Those interested can contact and we will provide your name and information forward. 

Thanks to all!

TWS Leadership Institute
The Wildlife Society’s flagship leadership training program, the Leadership Institute, is now accepting applications for its Class of 2018! Select early-career professionals will receive leadership training, mentoring, and a travel grant to attend TWS’ Annual Conference in Cleveland, Ohio, in October 2018.
Participation in the Institute is geared toward early-career professionals, typically individuals 2 to 3 years out of school (either undergraduate or graduate school), currently working full-time in a wildlife professional position, and with demonstrated evidence of their leadership potential. Also eligible are more recent graduates who have shown strong evidence of their leadership potential and those who are working while concurrently pursuing a graduate degree. All applicants must be members in good standing of TWS and a chapter or section of TWS. The selection committee will be seeking to create a diverse group with participants of varying gender, ethnic, and regional diversity, with selection based upon:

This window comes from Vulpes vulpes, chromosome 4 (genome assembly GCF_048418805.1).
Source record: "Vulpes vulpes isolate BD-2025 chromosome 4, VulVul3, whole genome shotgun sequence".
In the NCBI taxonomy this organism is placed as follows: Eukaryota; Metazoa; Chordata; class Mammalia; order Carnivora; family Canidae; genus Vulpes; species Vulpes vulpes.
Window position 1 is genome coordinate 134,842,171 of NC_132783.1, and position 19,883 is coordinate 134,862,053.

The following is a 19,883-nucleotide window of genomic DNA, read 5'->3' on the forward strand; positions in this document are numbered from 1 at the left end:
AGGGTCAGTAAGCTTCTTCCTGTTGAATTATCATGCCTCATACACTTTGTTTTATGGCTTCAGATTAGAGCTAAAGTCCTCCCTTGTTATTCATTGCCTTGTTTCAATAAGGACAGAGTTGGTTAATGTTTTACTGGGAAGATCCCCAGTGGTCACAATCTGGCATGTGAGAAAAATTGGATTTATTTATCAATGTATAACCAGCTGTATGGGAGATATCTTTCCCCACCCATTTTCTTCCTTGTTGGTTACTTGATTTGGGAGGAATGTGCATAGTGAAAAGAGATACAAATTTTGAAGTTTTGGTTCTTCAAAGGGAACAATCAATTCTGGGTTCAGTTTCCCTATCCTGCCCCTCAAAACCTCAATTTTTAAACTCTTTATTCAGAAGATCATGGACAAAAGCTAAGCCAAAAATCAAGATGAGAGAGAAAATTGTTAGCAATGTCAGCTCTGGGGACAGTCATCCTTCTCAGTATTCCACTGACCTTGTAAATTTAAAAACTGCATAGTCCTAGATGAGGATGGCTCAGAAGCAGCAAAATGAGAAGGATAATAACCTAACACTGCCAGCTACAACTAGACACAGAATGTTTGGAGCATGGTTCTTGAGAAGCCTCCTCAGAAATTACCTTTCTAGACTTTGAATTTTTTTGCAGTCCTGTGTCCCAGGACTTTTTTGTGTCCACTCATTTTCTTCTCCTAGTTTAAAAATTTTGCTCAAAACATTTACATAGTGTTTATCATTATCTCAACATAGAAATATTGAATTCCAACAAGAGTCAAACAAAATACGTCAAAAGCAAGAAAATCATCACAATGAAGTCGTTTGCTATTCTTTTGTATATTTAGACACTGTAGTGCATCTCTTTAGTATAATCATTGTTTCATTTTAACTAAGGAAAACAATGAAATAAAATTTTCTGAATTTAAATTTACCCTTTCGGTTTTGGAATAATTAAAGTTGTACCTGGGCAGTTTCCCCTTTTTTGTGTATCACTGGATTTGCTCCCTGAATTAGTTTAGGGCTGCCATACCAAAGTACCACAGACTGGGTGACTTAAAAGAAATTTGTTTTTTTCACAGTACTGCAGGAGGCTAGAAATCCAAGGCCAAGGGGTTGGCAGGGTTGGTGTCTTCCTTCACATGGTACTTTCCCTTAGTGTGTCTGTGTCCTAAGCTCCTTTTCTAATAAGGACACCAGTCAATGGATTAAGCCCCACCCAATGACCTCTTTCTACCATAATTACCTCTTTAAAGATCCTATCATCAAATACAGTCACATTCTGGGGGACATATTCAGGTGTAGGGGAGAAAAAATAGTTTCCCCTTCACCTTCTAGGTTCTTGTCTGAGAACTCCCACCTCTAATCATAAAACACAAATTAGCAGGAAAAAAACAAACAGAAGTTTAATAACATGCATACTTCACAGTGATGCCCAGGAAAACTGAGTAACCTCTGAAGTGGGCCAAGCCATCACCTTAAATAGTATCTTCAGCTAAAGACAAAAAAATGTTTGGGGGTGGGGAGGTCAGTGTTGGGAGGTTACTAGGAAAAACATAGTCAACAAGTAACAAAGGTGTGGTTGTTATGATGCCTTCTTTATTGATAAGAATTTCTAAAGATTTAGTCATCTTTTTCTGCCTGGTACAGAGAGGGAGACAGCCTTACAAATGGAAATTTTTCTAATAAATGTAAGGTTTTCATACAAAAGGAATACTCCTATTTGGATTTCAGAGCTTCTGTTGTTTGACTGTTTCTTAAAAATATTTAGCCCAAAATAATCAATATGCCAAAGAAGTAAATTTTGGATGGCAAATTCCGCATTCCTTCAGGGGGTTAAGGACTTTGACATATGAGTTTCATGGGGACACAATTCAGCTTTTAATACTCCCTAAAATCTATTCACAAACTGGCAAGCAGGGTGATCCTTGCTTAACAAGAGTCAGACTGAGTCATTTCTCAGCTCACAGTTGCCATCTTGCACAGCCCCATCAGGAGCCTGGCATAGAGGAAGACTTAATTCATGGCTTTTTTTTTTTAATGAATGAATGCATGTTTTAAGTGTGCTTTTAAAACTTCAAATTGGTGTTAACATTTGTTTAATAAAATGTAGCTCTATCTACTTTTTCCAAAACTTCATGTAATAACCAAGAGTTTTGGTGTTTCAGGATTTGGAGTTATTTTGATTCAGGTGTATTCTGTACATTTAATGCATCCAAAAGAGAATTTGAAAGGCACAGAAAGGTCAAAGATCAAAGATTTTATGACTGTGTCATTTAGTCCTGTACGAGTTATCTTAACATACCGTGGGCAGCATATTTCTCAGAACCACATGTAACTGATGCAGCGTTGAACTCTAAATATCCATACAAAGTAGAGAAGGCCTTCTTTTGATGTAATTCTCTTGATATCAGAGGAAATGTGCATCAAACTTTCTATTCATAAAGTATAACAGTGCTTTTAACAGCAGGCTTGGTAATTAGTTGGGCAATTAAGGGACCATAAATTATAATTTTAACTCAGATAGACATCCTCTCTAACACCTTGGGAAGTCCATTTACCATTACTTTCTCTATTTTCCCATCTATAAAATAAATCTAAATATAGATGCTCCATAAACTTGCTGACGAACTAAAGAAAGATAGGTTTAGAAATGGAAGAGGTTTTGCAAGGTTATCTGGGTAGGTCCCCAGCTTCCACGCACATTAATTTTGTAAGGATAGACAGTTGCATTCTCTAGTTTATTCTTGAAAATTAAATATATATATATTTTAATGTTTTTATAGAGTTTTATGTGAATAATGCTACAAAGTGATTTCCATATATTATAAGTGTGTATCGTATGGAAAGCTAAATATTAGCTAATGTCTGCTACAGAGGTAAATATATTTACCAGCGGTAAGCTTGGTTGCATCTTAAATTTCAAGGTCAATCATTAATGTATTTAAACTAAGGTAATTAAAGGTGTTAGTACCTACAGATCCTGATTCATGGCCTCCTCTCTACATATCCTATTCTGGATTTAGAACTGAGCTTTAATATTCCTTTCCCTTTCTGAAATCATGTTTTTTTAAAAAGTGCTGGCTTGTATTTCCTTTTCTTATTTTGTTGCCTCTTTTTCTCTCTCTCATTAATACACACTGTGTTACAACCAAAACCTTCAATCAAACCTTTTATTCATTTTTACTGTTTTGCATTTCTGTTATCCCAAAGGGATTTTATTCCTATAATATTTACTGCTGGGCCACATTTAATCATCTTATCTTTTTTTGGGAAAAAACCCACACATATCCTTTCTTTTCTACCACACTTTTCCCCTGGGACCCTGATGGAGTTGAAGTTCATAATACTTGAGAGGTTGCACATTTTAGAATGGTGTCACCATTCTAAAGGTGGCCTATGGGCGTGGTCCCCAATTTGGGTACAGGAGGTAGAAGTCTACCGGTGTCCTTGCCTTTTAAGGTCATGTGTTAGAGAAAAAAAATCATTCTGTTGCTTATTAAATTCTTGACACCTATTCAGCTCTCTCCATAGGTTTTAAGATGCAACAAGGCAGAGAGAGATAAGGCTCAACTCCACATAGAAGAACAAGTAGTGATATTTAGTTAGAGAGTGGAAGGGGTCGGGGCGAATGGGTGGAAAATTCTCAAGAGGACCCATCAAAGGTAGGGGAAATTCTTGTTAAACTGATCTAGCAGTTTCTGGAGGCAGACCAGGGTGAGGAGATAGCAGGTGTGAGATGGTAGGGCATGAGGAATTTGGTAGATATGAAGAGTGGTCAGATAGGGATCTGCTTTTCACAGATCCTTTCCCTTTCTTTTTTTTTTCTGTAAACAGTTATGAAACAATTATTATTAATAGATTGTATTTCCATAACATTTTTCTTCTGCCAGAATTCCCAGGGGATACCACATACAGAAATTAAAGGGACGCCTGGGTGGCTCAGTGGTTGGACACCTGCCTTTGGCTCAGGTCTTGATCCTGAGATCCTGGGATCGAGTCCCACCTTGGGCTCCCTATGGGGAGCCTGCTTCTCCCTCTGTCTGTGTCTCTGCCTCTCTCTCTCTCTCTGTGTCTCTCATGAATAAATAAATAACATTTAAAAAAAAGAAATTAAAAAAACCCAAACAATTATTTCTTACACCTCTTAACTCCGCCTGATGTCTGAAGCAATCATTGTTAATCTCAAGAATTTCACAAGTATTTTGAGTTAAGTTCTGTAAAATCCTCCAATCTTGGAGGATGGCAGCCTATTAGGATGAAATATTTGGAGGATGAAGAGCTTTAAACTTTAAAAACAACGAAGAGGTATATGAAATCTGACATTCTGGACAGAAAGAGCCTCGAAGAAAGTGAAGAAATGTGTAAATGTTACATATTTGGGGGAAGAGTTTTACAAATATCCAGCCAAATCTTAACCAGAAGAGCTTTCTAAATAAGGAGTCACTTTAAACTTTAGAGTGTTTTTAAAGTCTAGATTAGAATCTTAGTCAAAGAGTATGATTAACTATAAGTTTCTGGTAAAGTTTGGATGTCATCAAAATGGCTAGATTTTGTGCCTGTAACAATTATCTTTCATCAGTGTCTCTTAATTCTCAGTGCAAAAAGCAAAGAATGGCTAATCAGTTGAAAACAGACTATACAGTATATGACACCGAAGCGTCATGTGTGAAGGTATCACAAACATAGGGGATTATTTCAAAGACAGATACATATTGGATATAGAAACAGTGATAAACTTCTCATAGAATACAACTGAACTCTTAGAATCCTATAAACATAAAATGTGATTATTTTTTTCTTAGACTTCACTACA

• An excellent academic record
  • Demonstrated leadership capability or potential
  • Demonstrated level of excellence in current position
  • Commitment to and involvement in TWS
Preference will be given to individuals who are certified as Associate Wildlife Biologists® or Certified Wildlife Biologists®, or who have submitted such an application to TWS.
Learn more and apply here.  The application deadline is 18 March 2018.
TWS AGM Sponsers
Sponsorship Policy for The Wildlife Society’s Canadian Section and Manitoba Chapter Joint Annual General Meeting and Conference
March 16 & 17, 2018
Winnipeg, Manitoba
Benefits to TWS